Make sure that the certificate .path or .load script lead to the correct certificate location. .Path should look something like this: "Security.Certificate.Path": "C:/Windows/MyDomainName/A/Server/ravendb.domain.com.pfx"
See .json example for a .Path situation above.
Right-click and run the run.ps1 (or run.sh in Linux) in the extracted server package. In Windows, it runs in PowerShell as a default.
If you don't yet have a client certificate installed, it will start up and launch a browser window that should give an error message about a missing client certificate.
Setting up the client certificate is the next two steps.
If there is a previously existing client certificate on the machine, the browser will ask which certificate to use.
Until you set up the correct client certificate for this server (in the next two steps), it probably won't work and will give an error message.
This is because your browser will likely save your choice in the cache if you aren't in 'incognito' mode.
It's best to first do the next two steps before selecting a client certificate in your browser.
The PowerShell CLI window will be running the server terminal. The last line should read ravendb>.
In the CLI, run the generateClientCert command to generate a client certificate.
The following is a generic RavenDB CLI command.
ravendb> generateClientCert <your-client-certificate-name> <path-to-output-folder> <number of months> [optional password]
In the following example the certificate will be named RavenDBClient, will be stored at C:\Users\administrator\Documents, will be valid for 60 months, and will have no password.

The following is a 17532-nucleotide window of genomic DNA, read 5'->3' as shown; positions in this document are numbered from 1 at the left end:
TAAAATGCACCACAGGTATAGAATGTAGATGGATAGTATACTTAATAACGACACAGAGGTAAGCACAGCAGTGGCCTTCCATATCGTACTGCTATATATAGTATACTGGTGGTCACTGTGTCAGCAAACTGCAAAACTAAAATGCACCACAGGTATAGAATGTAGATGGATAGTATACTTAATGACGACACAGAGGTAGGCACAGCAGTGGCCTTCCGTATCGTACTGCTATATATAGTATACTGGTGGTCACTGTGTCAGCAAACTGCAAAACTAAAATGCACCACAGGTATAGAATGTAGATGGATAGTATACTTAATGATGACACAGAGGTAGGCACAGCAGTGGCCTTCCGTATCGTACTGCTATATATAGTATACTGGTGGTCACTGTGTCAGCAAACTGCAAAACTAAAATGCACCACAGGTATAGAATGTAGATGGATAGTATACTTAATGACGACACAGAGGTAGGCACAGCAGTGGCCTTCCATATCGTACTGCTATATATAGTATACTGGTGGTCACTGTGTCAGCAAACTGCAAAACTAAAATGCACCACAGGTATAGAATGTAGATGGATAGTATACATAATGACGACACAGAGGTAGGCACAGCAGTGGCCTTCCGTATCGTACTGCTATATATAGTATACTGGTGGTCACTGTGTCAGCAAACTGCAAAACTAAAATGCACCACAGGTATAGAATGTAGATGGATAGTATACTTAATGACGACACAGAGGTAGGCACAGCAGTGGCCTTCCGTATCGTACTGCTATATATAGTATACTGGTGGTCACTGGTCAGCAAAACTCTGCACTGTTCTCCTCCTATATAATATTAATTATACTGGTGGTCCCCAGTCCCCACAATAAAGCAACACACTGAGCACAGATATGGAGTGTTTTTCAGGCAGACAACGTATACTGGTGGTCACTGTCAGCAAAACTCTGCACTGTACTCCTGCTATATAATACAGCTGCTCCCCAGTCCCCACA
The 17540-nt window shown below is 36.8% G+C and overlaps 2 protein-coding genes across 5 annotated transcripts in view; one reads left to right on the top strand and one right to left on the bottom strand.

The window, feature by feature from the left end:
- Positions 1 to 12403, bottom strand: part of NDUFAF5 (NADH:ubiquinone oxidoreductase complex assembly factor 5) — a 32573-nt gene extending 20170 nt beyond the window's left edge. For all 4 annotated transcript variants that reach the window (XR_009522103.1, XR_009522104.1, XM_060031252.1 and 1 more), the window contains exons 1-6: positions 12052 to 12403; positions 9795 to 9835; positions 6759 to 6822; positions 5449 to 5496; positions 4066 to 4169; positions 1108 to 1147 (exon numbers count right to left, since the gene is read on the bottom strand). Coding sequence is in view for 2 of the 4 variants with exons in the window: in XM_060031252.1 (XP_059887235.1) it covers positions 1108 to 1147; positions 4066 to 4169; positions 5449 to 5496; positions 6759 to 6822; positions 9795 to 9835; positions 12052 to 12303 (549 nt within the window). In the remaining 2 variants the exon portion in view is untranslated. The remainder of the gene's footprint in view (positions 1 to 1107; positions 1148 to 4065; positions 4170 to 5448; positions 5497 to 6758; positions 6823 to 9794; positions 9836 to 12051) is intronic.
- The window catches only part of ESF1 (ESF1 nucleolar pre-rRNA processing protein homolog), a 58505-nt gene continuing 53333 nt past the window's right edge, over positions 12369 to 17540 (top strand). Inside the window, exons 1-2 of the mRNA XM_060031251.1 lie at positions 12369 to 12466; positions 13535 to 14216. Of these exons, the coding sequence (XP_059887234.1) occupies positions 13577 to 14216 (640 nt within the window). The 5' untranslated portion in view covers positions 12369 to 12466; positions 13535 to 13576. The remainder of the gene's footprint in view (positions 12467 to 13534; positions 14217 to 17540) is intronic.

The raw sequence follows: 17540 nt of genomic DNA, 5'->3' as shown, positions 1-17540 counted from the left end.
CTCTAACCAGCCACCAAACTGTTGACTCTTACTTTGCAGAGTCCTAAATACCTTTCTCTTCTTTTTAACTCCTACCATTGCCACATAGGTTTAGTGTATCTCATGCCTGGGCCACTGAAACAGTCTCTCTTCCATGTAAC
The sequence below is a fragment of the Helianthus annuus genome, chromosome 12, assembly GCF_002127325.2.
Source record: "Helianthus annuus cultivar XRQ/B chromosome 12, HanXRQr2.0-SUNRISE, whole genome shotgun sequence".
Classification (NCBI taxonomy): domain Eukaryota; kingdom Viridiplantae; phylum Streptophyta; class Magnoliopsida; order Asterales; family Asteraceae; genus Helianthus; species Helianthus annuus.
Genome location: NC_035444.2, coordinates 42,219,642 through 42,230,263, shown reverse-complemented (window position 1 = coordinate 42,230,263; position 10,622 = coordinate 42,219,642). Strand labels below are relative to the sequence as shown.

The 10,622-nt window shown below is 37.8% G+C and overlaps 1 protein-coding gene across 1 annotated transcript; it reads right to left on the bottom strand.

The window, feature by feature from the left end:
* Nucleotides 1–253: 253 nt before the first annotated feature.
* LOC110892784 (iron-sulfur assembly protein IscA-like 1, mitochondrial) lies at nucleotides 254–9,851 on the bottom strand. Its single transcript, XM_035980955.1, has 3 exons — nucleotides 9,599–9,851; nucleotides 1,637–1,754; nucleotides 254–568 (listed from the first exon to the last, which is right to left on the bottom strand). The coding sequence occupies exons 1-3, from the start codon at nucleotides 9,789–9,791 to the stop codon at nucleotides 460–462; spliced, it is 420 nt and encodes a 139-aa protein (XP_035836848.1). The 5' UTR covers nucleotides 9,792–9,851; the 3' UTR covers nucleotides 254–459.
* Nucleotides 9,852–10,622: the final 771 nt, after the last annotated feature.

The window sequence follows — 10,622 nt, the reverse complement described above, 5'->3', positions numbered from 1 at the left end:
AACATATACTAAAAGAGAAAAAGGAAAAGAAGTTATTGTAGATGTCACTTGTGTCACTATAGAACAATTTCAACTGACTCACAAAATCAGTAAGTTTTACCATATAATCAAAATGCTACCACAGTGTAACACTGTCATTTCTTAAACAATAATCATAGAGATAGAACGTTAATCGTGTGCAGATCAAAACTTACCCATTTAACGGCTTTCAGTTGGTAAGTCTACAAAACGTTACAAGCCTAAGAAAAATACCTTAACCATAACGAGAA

If a password is required add it to the end of the command.
A few seconds after running this command, a .zip file will download into the output folder that you defined.
Extract the contents of the .zip file generated into the folders where your nodes live.
Install the client certificate into the OS by double-clicking the admin.client.certificate...pfx file and complete the OS Certificate Import Wizard.
To install the client certificate without a password, you can use the default settings by pressing Next all the way through.
In most cases, this is sufficient.
To set a password on the client certificate, do so in the Import Wizard. You'll need to use that password every time you work with the certificate.
Set client certificate password
Quit and restart the server with the run.ps1 script. Select the certificate in the popup and click "OK".
The RavenDB Studio should now open.
In the PowerShell window type quit to close down the server for the next important step of setting it up as an OS service.
To set up as an OS service, run PowerShell as an administrator and navigate to the root Server folder where the settings.json is located.
Copy and paste the following command .\rvn.exe windows-service register --service-name RavenDB.
It will set up the cluster as an OS service, which will launch the server automatically every time the machine starts,
but will fail to start if the Local Service account doesn't have access to all the required resources.
Open the "Services" manager for Windows. Make sure that the "RavenDB" service is there and that the Startup Type is "Automatic".
Now the service should run whenever the machine starts and the Studio should be accessible by the user with the client certificate.
See Certificate Management for an easy way to generate various client certificates with customizable permissions.